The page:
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I think when you’ve been training for a number of years and you pay close to attention to how you fuel your body, maximise recovery methods, measure performance gains and generally raise your consciousness about what ‘feels healthy’, you become pretty in tune with your body. So for me, when something doesn’t feel ‘quite right’, it’s time to pay  attention to it.
Probably most of the population feels ‘a bit under the weather’ most of the time – all you need to do is walk in any office to realise that! But when you are a so-called ‘athlete’, it’s a bit different because you notice the tiny things. We are always paying attention to such small details, these elusive ‘margins’ we like to talk of, so when something miniscule shifts in us, it feels significant.
During my last race in Texas in early April, I knew something wasn’t right. I couldn’t even pinpoint what – I was even saying to myself in my head that something wasn’t right – not the type of negative self-talk you need during a race but I couldn’t help but acknowledge it. I knew something was off, I wasn’t hitting the power targets and my run fell apart a bit.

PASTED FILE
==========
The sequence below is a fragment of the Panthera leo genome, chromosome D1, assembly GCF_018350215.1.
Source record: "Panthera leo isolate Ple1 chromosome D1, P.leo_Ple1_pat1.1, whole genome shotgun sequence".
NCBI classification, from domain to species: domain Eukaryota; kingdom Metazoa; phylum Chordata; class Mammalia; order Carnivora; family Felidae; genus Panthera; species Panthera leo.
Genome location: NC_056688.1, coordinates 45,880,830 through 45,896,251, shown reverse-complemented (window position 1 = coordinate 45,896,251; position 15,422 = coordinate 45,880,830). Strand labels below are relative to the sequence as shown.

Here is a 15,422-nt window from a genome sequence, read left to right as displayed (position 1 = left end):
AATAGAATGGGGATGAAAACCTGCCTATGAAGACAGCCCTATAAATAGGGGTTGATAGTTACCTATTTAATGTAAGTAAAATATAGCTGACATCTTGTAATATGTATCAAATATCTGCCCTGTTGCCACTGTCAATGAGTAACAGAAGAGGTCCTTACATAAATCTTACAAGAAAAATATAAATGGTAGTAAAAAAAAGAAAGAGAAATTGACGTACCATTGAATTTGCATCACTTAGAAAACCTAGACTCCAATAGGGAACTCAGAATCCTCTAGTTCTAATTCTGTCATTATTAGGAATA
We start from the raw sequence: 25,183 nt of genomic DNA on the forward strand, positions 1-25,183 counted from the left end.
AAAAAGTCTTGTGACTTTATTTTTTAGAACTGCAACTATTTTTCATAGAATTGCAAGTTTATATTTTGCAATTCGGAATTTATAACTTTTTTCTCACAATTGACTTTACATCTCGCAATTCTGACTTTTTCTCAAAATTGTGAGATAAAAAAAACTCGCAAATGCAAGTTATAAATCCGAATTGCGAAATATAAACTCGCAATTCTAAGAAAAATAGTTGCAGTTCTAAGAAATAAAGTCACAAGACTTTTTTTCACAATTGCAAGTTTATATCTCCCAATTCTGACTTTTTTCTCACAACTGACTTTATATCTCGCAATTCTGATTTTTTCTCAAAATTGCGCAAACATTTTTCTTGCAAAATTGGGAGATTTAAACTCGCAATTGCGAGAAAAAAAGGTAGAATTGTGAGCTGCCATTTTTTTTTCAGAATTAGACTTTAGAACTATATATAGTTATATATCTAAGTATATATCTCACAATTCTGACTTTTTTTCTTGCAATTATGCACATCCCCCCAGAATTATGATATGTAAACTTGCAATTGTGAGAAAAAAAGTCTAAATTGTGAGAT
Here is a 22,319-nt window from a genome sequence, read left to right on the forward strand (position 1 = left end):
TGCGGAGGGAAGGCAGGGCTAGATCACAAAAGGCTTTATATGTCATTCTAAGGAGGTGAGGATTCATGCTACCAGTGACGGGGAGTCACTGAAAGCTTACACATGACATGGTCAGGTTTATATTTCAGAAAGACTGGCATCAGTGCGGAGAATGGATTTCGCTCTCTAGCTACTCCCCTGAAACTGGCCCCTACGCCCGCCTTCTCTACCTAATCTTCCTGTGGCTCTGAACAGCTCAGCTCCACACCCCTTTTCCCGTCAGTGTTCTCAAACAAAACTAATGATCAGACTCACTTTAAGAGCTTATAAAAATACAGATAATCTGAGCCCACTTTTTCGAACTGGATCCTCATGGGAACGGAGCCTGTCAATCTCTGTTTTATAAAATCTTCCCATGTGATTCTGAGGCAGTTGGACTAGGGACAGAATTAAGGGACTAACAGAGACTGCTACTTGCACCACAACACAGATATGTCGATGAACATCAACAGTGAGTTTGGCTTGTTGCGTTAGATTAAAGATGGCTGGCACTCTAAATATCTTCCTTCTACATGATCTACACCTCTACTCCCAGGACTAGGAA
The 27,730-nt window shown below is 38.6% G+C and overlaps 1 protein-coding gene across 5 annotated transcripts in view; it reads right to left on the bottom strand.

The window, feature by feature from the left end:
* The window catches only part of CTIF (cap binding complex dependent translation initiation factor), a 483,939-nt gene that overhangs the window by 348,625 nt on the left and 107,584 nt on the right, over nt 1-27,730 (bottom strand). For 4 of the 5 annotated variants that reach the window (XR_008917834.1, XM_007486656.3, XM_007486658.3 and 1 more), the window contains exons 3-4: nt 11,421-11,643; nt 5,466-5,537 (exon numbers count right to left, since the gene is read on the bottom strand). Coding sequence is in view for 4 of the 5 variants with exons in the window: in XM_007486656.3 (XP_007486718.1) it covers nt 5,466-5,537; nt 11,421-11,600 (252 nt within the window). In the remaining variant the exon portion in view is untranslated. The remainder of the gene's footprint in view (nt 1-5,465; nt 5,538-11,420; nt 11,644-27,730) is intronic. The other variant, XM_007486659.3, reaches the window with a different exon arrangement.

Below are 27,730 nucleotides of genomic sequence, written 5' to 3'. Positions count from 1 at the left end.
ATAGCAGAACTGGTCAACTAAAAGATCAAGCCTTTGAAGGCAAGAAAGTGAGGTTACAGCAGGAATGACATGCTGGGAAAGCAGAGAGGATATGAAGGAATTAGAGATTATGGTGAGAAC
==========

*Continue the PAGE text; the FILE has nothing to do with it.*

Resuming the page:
It didn’t stop there though – I was a wreck when I got home. For that whole week after the race I was struggling with life in general, I felt exhausted and totally flat. My friends and family noticed – my mum was convinced it was just jetlag but I wasn’t so sure – I mean I am used to travelling and hadn’t felt this bad before.
Then I became ill with another cold – exactly 12 days after the race and the exact same period of time that had elapsed after Dubai 70.3 in January before I fell ill with a cold. Ok immune system, what are you playing at!?
I felt tired during supposed steady, level two training sessions. It may not sound like anything worth mentioning – I did have a cold, after all – but you just know when you know.
I wanted to cover all bases – literally anything that went wrong during and after my race, so had a really comprehensive Retül bike fit with James at Ride Harder, got my wonderful mechanic Lee at OTEC bikes to sort some new bits out on my bike, saw my brilliant chiropractor Ian at total Balance Clinic and my biomechanics coach Chris at The Human Body Project – we looked at everything to refine it all.